Oxford Studies in Metaphysics: Volume 9 (2015): 33–41.
This is a reply to Vann McGee’s response to my paper, ‘On Infinite Size’.
Oxford Studies in Metaphysics: Volume 9 (2015): 3–19.
Cantor showed that there are infinite sets that do not have one-to-one correspondences between them. The standard understanding of this result is that it shows that there are different sizes of infinity. This paper challenges this standard understanding, and argues, more generally, that we do not have any reason to think that there are different sizes of infinity. Two arguments are given against the claim that Cantor established that there are different such sizes: one involves an analogy between Cantor’s result and Russell’s paradox, another is more direct.
Philosophical Perspectives 26 (2012): 431–46.
Here are two plausible ideas about belief. First: beliefs are our means of storing information. Second: if we believe something, then we are willing to use it in reasoning. But in this paper I introduce a puzzle that seems to show that these cannot both be right. The solution, I argue, is a new picture, on which there is a kind of belief for each idea. An account of these two kinds of belief is offered in terms of two components: a relatively stable one, which represents our information; and a more variable one, which represents what we are taking seriously. I also consider the possibility of solving the puzzle by less radical means; and an alternative argument for the proposed account of belief in terms of considerations from desire.
Philosophical Quarterly 60 (2010): 149–59.
A necessarily true sentence is ‘brute’ if it does not rigidly refer to anything and if it cannot be reduced to a logical truth. The question of whether there are brute necessities is an extremely natural one. Cian Dorr has recently argued for far‐reaching metaphysical claims on the basis of the principle that there are no brute necessities: he initially argued that there are no non‐symmetric relations, and later that there are no abstract objects at all. I argue that there are nominalistically acceptable brute necessities, and that Dorr's arguments thus fail. My argument is an application of Gödel’s first incompleteness theorem.
Noûs 43 (2009): 265–85.
Metaphysically possible worlds have many uses. Epistemically possible worlds promise to be similarly useful, especially in connection with propositions and propositional attitudes. However, I argue that there is a serious threat to the natural accounts of epistemically possible worlds, from a version of Russell’s paradox. I contrast this threat with David Kaplan’s problem for metaphysical possible world semantics: Kaplan’s problem can be straightforwardly rebutted, the problems I raise cannot. I argue that although there may be coherent accounts of epistemically possible worlds with fruitful applications, any such an account must fundamentally compromise the basic idea behind epistemic possibility.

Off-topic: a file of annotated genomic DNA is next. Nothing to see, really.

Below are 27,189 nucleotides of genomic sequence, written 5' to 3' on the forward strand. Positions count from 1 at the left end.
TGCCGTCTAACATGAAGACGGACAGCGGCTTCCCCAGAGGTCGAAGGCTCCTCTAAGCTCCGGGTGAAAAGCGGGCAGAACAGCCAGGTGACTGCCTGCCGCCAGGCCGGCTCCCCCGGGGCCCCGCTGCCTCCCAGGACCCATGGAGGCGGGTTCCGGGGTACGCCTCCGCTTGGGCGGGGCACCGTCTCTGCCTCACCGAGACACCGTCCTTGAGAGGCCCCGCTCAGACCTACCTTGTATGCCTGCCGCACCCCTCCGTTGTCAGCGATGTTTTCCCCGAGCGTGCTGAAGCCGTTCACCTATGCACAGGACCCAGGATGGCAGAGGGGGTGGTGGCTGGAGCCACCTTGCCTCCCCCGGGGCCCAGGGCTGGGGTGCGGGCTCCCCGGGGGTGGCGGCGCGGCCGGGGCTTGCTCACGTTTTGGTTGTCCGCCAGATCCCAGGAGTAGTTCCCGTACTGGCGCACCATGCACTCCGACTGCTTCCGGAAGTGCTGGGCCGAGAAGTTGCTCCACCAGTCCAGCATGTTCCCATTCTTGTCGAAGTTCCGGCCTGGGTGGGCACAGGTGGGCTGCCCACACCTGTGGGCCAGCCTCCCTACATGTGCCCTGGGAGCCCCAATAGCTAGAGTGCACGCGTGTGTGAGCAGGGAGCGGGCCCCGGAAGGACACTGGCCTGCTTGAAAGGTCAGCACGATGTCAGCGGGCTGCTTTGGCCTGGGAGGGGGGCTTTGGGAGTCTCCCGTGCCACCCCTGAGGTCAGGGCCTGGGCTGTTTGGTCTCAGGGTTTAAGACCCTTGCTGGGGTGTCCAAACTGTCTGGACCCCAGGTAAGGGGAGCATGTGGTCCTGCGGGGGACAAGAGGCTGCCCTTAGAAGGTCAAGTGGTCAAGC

Analysis 64 (2004): 318–26.
I argue that dialetheists have a problem with the concept of logical consequence. The upshot of this problem is that dialetheists must appeal to a hierarchy of concepts of logical consequence. Since this hierarchy is akin to those invoked by more orthodox resolutions of the semantic paradoxes, its emergence would appear to seriously undermine the dialetheic treatments of these paradoxes. And since these are central to the case for dialetheism, this would represent a significant blow to the position itself.
WORK IN PROGRESS
The aim of the paper is to argue that all—or almost all—logical rules have exceptions. In particular, it is argued that this is a moral that we should draw from the semantic paradoxes. The idea that we should respond to the paradoxes by revising logic in some way is familiar. But previous proposals advocate the replacement of classical logic with some alternative logic. That is, some alternative system of rules, where it is taken for granted that these hold without exception. The present proposal is quite different. According to this, there is no such alternative logic. Rather, classical logic retains the status of the ‘one true logic’, but this status must be reconceived so as to be compatible with (almost) all of its rules admitting of exceptions. This would seem to have significant repercussions for a range of widely held views about logic: e.g. that it is a priori, or that it is necessary. Indeed, the arguments of the paper would seem to overturn such views.
It can seem plausible that standard mathematical claims, such as ‘there are infinitely many primes’ are true, despite the fact that mathematical objects are not to be found among the fundamental furniture of the universe. This can be made sense of by providing such claims with paraphrases, which make clear how their truth does not require the fundamental existence of mathematical objects. This paper explores the consequences of this type of position (‘paraphrase anti-realism’) for explanatory structure. It is commonly held that there is a straightforward relationship between logical and explanatory structure: logically complex claims are explained by logically simpler ones, e.g. disjunctions are explained by their (true) disjuncts, and generalizations are explained by their instances. I argue that if paraphrase anti-realism is correct, then the relationship is quite different. Indeed, the purported explanatory connections will sometimes be reversed: for example, instances will explain generalizations, and disjuncts will explain disjunctions.